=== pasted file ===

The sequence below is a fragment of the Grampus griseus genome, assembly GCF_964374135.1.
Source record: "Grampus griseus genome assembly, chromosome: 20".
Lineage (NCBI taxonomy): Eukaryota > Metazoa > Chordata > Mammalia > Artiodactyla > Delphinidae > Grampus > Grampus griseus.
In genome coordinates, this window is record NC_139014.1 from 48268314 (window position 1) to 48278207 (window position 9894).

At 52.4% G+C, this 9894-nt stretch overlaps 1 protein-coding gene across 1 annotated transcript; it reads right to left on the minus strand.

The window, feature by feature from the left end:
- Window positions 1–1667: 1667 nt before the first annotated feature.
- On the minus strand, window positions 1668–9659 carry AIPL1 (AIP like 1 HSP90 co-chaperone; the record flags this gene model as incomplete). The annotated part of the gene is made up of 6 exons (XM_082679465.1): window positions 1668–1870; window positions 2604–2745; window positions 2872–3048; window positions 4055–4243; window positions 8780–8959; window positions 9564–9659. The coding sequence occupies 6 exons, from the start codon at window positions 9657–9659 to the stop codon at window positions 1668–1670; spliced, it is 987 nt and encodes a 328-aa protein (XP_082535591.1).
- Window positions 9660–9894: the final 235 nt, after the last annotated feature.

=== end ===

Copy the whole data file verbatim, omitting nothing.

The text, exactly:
The sequence below is a fragment of the Grampus griseus genome, assembly GCF_964374135.1.
Source record: "Grampus griseus genome assembly, chromosome: 20".
Lineage (NCBI taxonomy): Eukaryota > Metazoa > Chordata > Mammalia > Artiodactyla > Delphinidae > Grampus > Grampus griseus.
In genome coordinates, this window is record NC_139014.1 from 48268314 (window position 1) to 48278207 (window position 9894).

At 52.4% G+C, this 9894-nt stretch overlaps 1 protein-coding gene across 1 annotated transcript; it reads right to left on the minus strand.

The window, feature by feature from the left end:
- Window positions 1–1667: 1667 nt before the first annotated feature.
- On the minus strand, window positions 1668–9659 carry AIPL1 (AIP like 1 HSP90 co-chaperone; the record flags this gene model as incomplete). The annotated part of the gene is made up of 6 exons (XM_082679465.1): window positions 1668–1870; window positions 2604–2745; window positions 2872–3048; window positions 4055–4243; window positions 8780–8959; window positions 9564–9659. The coding sequence occupies 6 exons, from the start codon at window positions 9657–9659 to the stop codon at window positions 1668–1670; spliced, it is 987 nt and encodes a 328-aa protein (XP_082535591.1).
- Window positions 9660–9894: the final 235 nt, after the last annotated feature.